Profits to the developer were calculated figuring the probable sale price of 350 memberships at $250,000 to $300,000 apiece ($87.5 million), the sale of 14 luxury homes ($5.7 million) and the sale of 32.5 acres to the Martha's Vineyard Land Bank ($1.6 million).
Golf course construction costs are estimated at $24 million, including the cost of the land ($7 million), pre-project costs ($2 million), the cost of construction of the golf course (18 holes at $200,000 per hole) and the cost of the golf club buildings ($11.4 million).
Ms. Davisson also added up the square footage of the proposed buildings in the golf club project, including the clubhouse, maintenance building, employee dormitories and caretaker cottage. The project calls for a total of 57,300 square feet of building space, not including the market-priced homes.
One interesting aspect of the analysis zeroes in on the proposal by the developers to sell 12.5 acres to the state Department of Environmental Management for use as a public campground. The land proposed for sale is owned by Mr. Kupersmith but was once part of the 84-acre Webb's Camping Area.
In her analysis, Ms. Davisson found that reducing the campground to 12.5 acres would also reduce it to a money-losing operation. "There is doubt that a 12.5-acre campground can make money, since revenue from the camp sites on 12.5 acres (15 per cent of the former campground) would have to support all the central services that were formerly supported by 84 acres," Ms. Davisson wrote.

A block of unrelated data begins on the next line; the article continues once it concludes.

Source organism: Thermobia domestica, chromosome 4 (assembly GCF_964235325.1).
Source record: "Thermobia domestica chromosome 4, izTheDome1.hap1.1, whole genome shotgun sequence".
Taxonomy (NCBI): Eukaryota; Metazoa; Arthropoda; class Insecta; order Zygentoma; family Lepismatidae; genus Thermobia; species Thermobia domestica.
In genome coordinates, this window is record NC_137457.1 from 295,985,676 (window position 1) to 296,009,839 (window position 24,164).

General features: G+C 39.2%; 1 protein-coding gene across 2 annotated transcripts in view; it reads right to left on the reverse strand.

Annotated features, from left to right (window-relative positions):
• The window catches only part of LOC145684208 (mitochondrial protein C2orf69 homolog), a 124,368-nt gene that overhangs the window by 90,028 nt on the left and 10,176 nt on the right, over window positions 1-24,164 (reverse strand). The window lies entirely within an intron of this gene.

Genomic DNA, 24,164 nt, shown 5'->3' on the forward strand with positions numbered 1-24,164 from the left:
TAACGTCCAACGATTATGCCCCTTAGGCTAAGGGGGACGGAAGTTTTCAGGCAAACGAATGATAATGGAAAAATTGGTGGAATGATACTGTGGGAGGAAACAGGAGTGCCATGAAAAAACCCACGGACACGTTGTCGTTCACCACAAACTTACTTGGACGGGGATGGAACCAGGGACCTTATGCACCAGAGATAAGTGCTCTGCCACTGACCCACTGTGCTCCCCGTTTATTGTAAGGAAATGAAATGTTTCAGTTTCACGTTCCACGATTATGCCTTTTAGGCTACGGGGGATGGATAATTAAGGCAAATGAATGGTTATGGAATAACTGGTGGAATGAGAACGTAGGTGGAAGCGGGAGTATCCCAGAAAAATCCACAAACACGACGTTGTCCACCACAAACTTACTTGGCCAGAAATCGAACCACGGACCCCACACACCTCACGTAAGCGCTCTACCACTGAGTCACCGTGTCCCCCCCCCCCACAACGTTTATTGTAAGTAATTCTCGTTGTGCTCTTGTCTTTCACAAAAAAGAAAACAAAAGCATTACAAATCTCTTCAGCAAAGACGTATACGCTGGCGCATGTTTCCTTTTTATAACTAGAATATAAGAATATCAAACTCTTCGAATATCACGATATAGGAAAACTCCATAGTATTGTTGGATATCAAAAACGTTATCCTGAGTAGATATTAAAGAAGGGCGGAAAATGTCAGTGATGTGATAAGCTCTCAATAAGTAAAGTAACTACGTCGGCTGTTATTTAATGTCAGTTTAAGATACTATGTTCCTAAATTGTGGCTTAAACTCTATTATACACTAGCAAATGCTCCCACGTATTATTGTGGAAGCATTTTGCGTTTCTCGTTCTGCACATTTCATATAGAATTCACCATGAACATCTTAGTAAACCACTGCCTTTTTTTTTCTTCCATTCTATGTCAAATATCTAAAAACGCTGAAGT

Ms. Davisson also found:
* The sale of 14 market-priced homes would generate $420,000 in fees for the Martha's Vineyard Land Bank.
* If the land bank buys 32.5 acres abutting the golf course property, as proposed by the developer, the purchase price could range from $800,000 to $1.6 million, depending on the price per acre. If the land bank paid the same price per acre that Mr. Kupersmith paid for his land in the southern woodlands, the price would be $800,000 to $975,000, Ms. Davisson found.
* At an estimated sale price of $1.5 million each, the 14 homes would generate $21 million in real estate sales with gross commissions of $1.2 million.
* Gross revenue from construction of the homes would be $12 million, assuming the Island had enough construction workers available for the project. But Ms. Davisson noted that "since the Island construction trades are already in an oversold condition," profits can only be generated by bringing in off-Island construction workers, a practice that can stress the Island infrastructure.
In her analysis of recurring impacts to the town, Ms. Davisson found that after balancing income from real estate taxes and member fees against the cost to the town for services, the recurring annual impact for the town will be $48,500.
Examining the project another way, Ms. Davisson found that the net profits for the developer will add up to more than 640 per cent of the annual tax revenue in the town of Oak Bluffs.
Ms. Davisson spoke briefly yesterday about how she came to prepare her analysis of the golf club project. "I care about the Island; I care about the planet and I have been concerned about how politicized this proposal has gotten," she said.
"There is a saying we always used when analyzing projects: double the cost and halve the benefits. If the project is still worth it, then do it."